I've never written something so strongly-themed before. It just seems cheesy. Lava dungeon with fire monsters. Snowy mountain with ice monsters and slippery floors.
I'm having more fun with it than I thought I would. There's plenty of diversity in plants.
What is This Post?
I'm going to try to invent some content for my forest dungeon. I'm going to do that by identifying plant themes and then expanding them.
|Godzilla vs Biollante|
Okay, this one is a little stupid. When you see plant magic in video games and fiction, it's always about growth. Bellsprout used growth, etc. The fact is that everything grows. And I'd argue that a baby whale's growth (gaining 200 lbs every day) is way more impressive than any feats of growth that plants do.
It's anthropocentric. We can think of all sorts of things that whale's do, but when it comes to plants, we're stumped. What do plants do? I guess they just. . . grow.
I don't want to discard Growth, because its so universal though. Maybe we can make it interesting?
Monster: Evil Tree
HD 10 AC chain Int 10
Drop Seeds -- An evil tree has 2d6 evil seeds growing from it. As a standard action, it can drop as many or as few as it wants. Dropped seeds immediately begin gaining HD (see below). They can grow 1d4 seeds per day. It is possible to attack seeds on the tree (HD 0, HP 1), but only with a ranged weapon.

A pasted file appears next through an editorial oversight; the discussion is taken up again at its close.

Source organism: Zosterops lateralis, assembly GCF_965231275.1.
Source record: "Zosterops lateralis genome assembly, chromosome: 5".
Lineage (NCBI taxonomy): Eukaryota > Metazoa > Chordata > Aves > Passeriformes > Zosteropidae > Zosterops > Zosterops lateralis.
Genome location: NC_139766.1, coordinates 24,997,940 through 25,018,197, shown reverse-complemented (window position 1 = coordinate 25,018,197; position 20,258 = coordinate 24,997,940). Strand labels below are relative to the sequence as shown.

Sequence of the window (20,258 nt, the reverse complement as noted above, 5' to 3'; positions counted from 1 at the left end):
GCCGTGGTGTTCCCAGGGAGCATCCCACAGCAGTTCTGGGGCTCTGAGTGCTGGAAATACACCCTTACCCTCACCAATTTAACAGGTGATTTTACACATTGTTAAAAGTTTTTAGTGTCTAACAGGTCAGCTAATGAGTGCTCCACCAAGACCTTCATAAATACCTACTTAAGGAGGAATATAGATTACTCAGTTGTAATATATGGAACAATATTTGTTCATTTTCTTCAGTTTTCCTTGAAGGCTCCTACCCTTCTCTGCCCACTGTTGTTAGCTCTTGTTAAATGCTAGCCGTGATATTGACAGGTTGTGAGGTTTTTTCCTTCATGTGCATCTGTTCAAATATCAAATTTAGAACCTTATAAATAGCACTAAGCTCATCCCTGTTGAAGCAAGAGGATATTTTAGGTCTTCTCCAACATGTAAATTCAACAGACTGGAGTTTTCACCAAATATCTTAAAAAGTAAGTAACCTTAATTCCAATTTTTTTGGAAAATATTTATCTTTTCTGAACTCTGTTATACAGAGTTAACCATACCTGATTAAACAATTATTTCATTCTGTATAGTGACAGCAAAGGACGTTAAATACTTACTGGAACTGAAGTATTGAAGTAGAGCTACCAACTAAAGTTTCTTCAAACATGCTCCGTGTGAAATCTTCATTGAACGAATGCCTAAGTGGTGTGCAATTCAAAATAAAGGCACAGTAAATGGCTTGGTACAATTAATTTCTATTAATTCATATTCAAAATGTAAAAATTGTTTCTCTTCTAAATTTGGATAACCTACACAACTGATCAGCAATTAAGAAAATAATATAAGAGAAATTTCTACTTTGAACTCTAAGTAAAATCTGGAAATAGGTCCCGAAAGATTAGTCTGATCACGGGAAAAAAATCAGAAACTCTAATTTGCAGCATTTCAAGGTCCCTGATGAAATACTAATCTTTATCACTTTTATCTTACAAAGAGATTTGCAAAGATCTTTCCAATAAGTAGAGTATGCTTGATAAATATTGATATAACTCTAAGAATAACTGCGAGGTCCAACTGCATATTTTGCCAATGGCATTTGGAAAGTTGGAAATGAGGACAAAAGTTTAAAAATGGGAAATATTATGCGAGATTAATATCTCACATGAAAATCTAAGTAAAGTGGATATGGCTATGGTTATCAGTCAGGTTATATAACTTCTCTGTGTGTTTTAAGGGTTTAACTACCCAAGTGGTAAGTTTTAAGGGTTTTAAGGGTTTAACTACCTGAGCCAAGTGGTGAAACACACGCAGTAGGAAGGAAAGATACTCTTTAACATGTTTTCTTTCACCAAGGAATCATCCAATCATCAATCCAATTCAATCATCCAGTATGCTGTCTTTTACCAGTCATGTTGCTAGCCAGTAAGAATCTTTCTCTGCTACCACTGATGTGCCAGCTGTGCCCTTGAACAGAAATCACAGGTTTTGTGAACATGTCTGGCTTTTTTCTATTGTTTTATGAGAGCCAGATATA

Wants: General evil stuff. Blood. Sacrifices. Cults. The "performance" of evil.
Evil trees have no attacks besides their seeds. They are reluctant to drop all of them at once, because they would be defenseless once all of the seeds die. They are smart enough to use this ability intelligently.
They are capable of speech. Horrible, groaning speech.
Monster: Evil Seed
HD 0/1/2/3/4 AC chain Claw 0/d4/d6/d8/d10
Move as human Int 6
Impossible Growth -- At the beginning of each round, an evil seed gains 1 HD (HP increases as well) and increasing their damage by 1 die size (starting with 1d4), up to a max of 4 HD and 1d10 damage. If an evil seed reaches HD 4, it gains the ability to shoot a laser from its eye (1d10, 50' range). They die after they've been alive for 1 hour.
The seeds begin growing immediately into horrible little plant creatures, with shriveled bark, mouthless faces, cyclopean eyes, tentacular hair, and bony claws.
Item/Spell: Oak Elixir
If administered to plant, it immediately grows to be a large adult specimen of the appropriate type (as if 50 years had passed). If consumed by an animal, immediately grows to be a large adult (1d4 inches taller than average, for a human).
Item/Spell: Acorn Elixir
The opposite of an Oak Elixir. It turns plants into seeds and adult animals into adorable juveniles.
Item/Spell: Potion of Monstrosity
Pour on a plant or object. That plant or object is now a monster of HD 1d6 that is ready to rampage. If someone drinks it, they get all monstrous and rage.
Sure, I guess I can't argue with that one. Plants don't move much.
How do we make it interesting in combat? Gus mentioned a reskinned roper: that's a good one. A tree that constantly throws lassos (or nooses) and tries to drag people into its toothy maw.
Or we could give it ranged attacks. Darts, spines, or perhaps EXPLODING FRUIT.
Seriously, bombfruit tree. Great idea. Especially if combined with
This is just a tree with a skinny version of mind-flayer powers. Telepathy, mind blast, illusion, dominate person. When it gets damaged, it pulls itself into the ground. To fully kill it, you have to dig it out.